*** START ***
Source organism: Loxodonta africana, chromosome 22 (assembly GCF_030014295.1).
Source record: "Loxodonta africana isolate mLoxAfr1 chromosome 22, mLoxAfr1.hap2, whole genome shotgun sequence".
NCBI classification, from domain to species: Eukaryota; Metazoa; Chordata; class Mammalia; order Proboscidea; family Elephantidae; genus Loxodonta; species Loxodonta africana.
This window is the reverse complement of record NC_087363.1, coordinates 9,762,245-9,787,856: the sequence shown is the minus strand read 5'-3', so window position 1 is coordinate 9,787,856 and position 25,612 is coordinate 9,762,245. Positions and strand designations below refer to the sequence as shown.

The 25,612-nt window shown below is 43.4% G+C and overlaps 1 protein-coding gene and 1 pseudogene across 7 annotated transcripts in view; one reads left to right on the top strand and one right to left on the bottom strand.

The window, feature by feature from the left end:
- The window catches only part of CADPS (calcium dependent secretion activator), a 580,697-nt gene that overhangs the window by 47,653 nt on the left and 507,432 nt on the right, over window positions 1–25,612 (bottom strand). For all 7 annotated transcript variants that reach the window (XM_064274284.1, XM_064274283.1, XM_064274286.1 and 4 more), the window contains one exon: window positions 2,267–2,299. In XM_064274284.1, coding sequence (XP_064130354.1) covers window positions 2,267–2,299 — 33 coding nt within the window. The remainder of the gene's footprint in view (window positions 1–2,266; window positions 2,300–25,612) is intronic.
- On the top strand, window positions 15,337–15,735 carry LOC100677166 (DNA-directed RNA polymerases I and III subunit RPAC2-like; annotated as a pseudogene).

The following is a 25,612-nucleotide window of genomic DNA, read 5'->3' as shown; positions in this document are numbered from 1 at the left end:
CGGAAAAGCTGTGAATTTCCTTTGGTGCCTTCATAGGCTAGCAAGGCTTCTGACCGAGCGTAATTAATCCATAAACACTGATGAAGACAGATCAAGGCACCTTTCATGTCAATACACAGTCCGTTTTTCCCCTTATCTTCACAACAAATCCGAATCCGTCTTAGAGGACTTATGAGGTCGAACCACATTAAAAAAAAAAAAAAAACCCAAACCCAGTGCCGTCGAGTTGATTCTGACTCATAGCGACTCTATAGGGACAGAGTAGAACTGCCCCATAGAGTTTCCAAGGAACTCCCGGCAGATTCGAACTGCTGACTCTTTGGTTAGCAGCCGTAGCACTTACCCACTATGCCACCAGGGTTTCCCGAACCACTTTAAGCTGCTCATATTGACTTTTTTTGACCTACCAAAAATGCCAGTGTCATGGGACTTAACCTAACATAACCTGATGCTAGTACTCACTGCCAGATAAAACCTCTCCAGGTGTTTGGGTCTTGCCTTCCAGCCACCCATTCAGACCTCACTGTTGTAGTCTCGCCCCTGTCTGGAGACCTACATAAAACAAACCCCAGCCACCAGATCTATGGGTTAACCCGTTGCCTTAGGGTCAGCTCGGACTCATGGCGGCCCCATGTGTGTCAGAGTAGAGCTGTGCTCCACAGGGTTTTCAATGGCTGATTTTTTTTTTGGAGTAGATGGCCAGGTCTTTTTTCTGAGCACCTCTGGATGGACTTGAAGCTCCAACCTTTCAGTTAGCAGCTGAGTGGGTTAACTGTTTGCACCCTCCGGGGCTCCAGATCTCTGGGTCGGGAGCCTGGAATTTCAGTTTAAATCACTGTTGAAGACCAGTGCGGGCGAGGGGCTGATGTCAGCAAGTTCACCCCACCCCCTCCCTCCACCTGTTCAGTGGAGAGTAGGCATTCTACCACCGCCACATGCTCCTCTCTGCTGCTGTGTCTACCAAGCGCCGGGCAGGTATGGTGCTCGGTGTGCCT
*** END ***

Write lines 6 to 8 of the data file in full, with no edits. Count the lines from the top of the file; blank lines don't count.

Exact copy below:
The window, feature by feature from the left end:
- The window catches only part of CADPS (calcium dependent secretion activator), a 580,697-nt gene that overhangs the window by 47,653 nt on the left and 507,432 nt on the right, over window positions 1–25,612 (bottom strand). For all 7 annotated transcript variants that reach the window (XM_064274284.1, XM_064274283.1, XM_064274286.1 and 4 more), the window contains one exon: window positions 2,267–2,299. In XM_064274284.1, coding sequence (XP_064130354.1) covers window positions 2,267–2,299 — 33 coding nt within the window. The remainder of the gene's footprint in view (window positions 1–2,266; window positions 2,300–25,612) is intronic.
- On the top strand, window positions 15,337–15,735 carry LOC100677166 (DNA-directed RNA polymerases I and III subunit RPAC2-like; annotated as a pseudogene).